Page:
For This Year’s Sixers, How Bad Will Be Bad Enough?
There may be a tougher job in Philadelphia than selling Sixers tickets, but it would be awfully hard to find. I suppose the guy who has to clean the mess off the top of William Penn’s hat isn’t too happy. Or the person who has to clean up after City Council, for that matter.
The Sixers have had some bad seasons before, with the historic 1972-73 debacle atop the list, but there has never been a year in which it was trying to be so obviously rotten. We are at a point in the franchise’s history where fans may actually boo the team’s successes, however few they may be.
The desire to surrender the season is so profound that there isn’t even a hint of speculation in people’s voices when they talk about the team. The Sixers want to be bad–very bad–and it appears as if they are willing to do practically anything to achieve that goal. Things aren’t so good right now for the Eagles and Flyers, and the Phillies season was a 162-game downer, but the Sixers could make all of them look like champions. This team could be so bad, its players wouldn’t even get participation trophies from the local Little League.
It’s going to be surreal, spending six months rooting against the home team and questioning moves made that actually end with positive results. But make no mistake; the Sixers are guaranteed nothing. Andrew Wiggins could very well be wearing another squad’s uniform next year. The same goes for Jabari Parker. And Julius Randle. The Suns are trying to be awful–and should succeed. The Celtics have tickets for the tank. The Magic started its race to the bottom last season, and the Bucks ought to be pretty wretched, too.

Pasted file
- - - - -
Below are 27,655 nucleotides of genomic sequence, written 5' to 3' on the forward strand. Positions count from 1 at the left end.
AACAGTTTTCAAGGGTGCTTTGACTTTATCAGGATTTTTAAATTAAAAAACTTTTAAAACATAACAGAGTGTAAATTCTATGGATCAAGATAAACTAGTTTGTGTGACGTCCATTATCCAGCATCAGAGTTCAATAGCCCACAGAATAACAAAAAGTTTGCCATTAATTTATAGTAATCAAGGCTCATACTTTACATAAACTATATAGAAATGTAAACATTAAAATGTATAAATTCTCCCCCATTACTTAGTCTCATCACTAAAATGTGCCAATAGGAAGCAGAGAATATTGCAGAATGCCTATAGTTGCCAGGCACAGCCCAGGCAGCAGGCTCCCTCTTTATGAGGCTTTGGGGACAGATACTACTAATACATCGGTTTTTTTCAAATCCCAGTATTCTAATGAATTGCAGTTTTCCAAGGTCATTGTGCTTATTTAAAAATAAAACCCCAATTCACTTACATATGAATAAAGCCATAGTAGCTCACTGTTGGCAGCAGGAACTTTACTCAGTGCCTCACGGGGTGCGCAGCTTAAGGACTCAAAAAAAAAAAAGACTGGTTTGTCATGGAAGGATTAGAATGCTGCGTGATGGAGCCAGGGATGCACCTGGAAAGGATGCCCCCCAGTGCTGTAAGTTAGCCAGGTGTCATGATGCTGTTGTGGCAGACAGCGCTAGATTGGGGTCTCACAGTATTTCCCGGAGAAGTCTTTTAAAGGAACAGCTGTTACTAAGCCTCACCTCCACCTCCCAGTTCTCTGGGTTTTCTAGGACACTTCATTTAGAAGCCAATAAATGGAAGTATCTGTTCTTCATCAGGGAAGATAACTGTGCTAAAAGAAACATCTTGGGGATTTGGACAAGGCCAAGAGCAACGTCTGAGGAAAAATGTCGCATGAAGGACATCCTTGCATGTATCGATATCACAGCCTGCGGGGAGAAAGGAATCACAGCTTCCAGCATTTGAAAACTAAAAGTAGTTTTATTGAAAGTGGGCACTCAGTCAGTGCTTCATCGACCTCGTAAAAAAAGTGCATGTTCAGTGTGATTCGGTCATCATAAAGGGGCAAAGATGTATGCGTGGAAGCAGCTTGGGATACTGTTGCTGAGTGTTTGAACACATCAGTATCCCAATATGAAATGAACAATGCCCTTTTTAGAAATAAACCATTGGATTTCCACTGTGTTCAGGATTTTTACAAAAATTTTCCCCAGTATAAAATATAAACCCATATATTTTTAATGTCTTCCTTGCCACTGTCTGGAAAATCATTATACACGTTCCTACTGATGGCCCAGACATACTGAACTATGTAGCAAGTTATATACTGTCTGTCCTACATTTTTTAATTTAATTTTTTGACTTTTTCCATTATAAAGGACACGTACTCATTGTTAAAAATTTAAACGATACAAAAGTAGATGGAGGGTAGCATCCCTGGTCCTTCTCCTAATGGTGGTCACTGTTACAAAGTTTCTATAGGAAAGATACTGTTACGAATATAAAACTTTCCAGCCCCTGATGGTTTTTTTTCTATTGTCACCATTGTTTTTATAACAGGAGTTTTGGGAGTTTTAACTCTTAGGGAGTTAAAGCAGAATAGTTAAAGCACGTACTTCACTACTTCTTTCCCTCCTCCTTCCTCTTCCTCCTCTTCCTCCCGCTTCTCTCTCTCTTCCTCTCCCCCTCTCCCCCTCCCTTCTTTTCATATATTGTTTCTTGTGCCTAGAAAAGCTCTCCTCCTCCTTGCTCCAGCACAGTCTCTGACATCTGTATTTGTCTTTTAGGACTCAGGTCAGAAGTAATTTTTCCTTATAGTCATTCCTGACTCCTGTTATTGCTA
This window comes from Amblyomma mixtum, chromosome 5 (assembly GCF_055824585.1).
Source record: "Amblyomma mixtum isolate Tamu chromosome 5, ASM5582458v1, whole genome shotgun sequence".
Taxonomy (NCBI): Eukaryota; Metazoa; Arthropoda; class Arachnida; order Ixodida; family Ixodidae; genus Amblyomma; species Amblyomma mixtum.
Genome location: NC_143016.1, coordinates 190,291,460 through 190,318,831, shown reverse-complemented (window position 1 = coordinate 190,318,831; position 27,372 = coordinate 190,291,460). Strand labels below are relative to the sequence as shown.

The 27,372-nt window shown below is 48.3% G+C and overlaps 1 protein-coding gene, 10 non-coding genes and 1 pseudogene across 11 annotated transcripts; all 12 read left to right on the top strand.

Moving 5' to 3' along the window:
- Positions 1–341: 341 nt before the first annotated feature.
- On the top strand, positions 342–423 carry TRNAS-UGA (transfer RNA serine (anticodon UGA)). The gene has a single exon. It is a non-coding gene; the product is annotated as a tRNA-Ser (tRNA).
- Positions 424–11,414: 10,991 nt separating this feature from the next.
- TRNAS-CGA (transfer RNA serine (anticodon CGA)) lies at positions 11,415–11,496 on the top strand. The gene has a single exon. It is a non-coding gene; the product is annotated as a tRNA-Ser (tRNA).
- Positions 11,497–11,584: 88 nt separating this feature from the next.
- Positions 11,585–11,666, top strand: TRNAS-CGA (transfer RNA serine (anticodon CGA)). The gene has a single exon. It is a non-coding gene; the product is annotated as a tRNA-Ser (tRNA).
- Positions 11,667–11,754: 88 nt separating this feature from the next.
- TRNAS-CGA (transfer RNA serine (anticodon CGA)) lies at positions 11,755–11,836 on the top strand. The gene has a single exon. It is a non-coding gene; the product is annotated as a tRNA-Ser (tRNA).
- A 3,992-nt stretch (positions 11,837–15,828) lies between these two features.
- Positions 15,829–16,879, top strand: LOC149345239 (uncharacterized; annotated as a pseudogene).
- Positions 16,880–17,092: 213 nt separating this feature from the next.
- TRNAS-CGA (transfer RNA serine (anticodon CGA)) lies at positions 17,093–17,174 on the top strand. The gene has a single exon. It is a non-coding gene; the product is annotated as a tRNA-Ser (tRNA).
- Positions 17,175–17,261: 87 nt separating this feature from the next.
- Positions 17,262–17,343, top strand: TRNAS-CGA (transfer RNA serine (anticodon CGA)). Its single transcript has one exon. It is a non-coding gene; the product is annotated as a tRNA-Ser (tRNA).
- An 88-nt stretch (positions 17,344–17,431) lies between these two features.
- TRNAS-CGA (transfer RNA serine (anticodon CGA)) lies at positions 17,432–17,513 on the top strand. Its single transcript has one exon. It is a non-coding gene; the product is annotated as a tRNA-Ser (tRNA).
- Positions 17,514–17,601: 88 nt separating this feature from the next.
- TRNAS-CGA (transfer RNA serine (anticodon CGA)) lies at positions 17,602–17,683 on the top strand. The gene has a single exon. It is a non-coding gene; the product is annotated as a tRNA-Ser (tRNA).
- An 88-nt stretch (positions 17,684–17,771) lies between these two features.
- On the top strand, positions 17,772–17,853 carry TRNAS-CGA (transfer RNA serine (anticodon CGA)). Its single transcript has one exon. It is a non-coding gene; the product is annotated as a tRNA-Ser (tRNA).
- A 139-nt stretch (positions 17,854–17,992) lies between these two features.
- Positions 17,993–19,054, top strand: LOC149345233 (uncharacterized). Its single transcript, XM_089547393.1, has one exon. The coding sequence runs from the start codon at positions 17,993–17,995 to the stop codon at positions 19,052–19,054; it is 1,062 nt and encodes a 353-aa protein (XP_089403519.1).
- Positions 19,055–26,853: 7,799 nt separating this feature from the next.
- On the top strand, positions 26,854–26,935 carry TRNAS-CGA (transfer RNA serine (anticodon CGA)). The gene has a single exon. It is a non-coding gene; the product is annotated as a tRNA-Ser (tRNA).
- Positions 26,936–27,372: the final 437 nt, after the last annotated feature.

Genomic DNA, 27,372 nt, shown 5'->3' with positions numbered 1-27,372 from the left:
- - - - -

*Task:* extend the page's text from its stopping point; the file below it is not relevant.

Come Lottery Night, the Sixers could be in line behind a couple of teams in the ping-pong ball derby. And if that little kid in the bow tie shows up for the Cavs, look out. He’s like a human four-leaf clover. In other words, even if the Sixers win 10 games, they aren’t guaranteed anything. And none of the aforementioned prospects is a sure bet to become the type of star capable of lifting the Sixers out of the morass. This is a calculated trip to the NBA graveyard, but it’s the only choice GM Sam Hinkie has.
The former Houston exec is a believer in the NBA philosophy that if you aren’t great, you had better be terrible. Hinkie learned as part of Rockets GM Daryl Morey’s staff that there is nothing to be gained from mediocrity. And though Houston went a different direction than a free-fall into the abyss by remaining good enough to entice top players (James Harden, Dwight Howard) to join the team, Morey believes there is a lot to be gained by losing big.
“There is more evidence that getting really terrible is better,” Morey told me. “But that is a direction we didn’t want to choose. We didn’t think we could follow through and do that.”
The Sixers have decided they can absolutely do that, and efforts in that direction are under way. But there are some moves that can be made to ensure maximum failure.